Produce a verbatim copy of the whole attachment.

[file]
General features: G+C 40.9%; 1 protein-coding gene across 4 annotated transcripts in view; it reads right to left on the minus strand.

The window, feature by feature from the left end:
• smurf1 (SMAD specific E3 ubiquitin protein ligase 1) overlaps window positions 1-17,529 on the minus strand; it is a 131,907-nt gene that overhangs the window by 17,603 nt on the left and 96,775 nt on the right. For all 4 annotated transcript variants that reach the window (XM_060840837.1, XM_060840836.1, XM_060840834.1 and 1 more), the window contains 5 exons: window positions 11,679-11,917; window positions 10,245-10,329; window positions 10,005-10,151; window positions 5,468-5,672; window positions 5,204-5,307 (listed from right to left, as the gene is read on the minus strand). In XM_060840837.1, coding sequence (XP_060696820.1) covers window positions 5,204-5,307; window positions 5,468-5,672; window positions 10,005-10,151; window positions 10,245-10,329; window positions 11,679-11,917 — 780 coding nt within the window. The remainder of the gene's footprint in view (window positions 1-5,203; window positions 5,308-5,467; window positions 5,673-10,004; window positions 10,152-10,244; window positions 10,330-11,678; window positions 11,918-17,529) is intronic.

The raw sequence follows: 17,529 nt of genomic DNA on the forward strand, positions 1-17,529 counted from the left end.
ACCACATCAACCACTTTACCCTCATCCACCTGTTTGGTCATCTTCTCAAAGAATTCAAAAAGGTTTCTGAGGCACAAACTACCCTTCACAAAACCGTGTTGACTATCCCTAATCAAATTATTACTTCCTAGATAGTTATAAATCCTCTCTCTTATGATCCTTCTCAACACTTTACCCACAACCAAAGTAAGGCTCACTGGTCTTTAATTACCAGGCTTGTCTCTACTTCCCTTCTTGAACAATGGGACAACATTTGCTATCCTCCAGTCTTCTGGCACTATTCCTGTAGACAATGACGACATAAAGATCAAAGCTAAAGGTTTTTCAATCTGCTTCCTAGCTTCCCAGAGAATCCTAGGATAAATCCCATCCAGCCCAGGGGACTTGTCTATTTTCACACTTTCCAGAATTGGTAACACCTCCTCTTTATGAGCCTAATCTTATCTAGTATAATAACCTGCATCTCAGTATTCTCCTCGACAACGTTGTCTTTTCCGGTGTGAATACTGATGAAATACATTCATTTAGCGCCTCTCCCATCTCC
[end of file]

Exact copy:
General features: G+C 40.9%; 1 protein-coding gene across 4 annotated transcripts in view; it reads right to left on the minus strand.

The window, feature by feature from the left end:
• smurf1 (SMAD specific E3 ubiquitin protein ligase 1) overlaps window positions 1-17,529 on the minus strand; it is a 131,907-nt gene that overhangs the window by 17,603 nt on the left and 96,775 nt on the right. For all 4 annotated transcript variants that reach the window (XM_060840837.1, XM_060840836.1, XM_060840834.1 and 1 more), the window contains 5 exons: window positions 11,679-11,917; window positions 10,245-10,329; window positions 10,005-10,151; window positions 5,468-5,672; window positions 5,204-5,307 (listed from right to left, as the gene is read on the minus strand). In XM_060840837.1, coding sequence (XP_060696820.1) covers window positions 5,204-5,307; window positions 5,468-5,672; window positions 10,005-10,151; window positions 10,245-10,329; window positions 11,679-11,917 — 780 coding nt within the window. The remainder of the gene's footprint in view (window positions 1-5,203; window positions 5,308-5,467; window positions 5,673-10,004; window positions 10,152-10,244; window positions 10,330-11,678; window positions 11,918-17,529) is intronic.

The raw sequence follows: 17,529 nt of genomic DNA on the forward strand, positions 1-17,529 counted from the left end.
ACCACATCAACCACTTTACCCTCATCCACCTGTTTGGTCATCTTCTCAAAGAATTCAAAAAGGTTTCTGAGGCACAAACTACCCTTCACAAAACCGTGTTGACTATCCCTAATCAAATTATTACTTCCTAGATAGTTATAAATCCTCTCTCTTATGATCCTTCTCAACACTTTACCCACAACCAAAGTAAGGCTCACTGGTCTTTAATTACCAGGCTTGTCTCTACTTCCCTTCTTGAACAATGGGACAACATTTGCTATCCTCCAGTCTTCTGGCACTATTCCTGTAGACAATGACGACATAAAGATCAAAGCTAAAGGTTTTTCAATCTGCTTCCTAGCTTCCCAGAGAATCCTAGGATAAATCCCATCCAGCCCAGGGGACTTGTCTATTTTCACACTTTCCAGAATTGGTAACACCTCCTCTTTATGAGCCTAATCTTATCTAGTATAATAACCTGCATCTCAGTATTCTCCTCGACAACGTTGTCTTTTCCGGTGTGAATACTGATGAAATACATTCATTTAGCGCCTCTCCCATCTCC